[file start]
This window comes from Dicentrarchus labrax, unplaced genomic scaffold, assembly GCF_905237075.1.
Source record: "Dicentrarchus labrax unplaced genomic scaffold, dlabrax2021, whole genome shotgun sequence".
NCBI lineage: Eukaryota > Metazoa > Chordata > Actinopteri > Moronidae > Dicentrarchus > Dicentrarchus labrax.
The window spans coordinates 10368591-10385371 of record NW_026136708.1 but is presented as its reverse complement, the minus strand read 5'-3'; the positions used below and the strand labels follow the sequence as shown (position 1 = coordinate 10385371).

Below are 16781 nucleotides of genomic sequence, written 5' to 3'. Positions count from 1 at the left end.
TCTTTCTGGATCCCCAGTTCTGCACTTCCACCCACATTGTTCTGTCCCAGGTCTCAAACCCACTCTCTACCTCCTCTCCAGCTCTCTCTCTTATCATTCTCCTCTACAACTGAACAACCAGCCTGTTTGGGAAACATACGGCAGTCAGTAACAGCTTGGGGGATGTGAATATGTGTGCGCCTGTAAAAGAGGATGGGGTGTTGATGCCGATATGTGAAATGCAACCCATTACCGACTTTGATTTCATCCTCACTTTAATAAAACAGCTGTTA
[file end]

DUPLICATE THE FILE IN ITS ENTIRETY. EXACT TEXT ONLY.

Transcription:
This window comes from Dicentrarchus labrax, unplaced genomic scaffold, assembly GCF_905237075.1.
Source record: "Dicentrarchus labrax unplaced genomic scaffold, dlabrax2021, whole genome shotgun sequence".
NCBI lineage: Eukaryota > Metazoa > Chordata > Actinopteri > Moronidae > Dicentrarchus > Dicentrarchus labrax.
The window spans coordinates 10368591-10385371 of record NW_026136708.1 but is presented as its reverse complement, the minus strand read 5'-3'; the positions used below and the strand labels follow the sequence as shown (position 1 = coordinate 10385371).

Below are 16781 nucleotides of genomic sequence, written 5' to 3'. Positions count from 1 at the left end.
TCTTTCTGGATCCCCAGTTCTGCACTTCCACCCACATTGTTCTGTCCCAGGTCTCAAACCCACTCTCTACCTCCTCTCCAGCTCTCTCTCTTATCATTCTCCTCTACAACTGAACAACCAGCCTGTTTGGGAAACATACGGCAGTCAGTAACAGCTTGGGGGATGTGAATATGTGTGCGCCTGTAAAAGAGGATGGGGTGTTGATGCCGATATGTGAAATGCAACCCATTACCGACTTTGATTTCATCCTCACTTTAATAAAACAGCTGTTA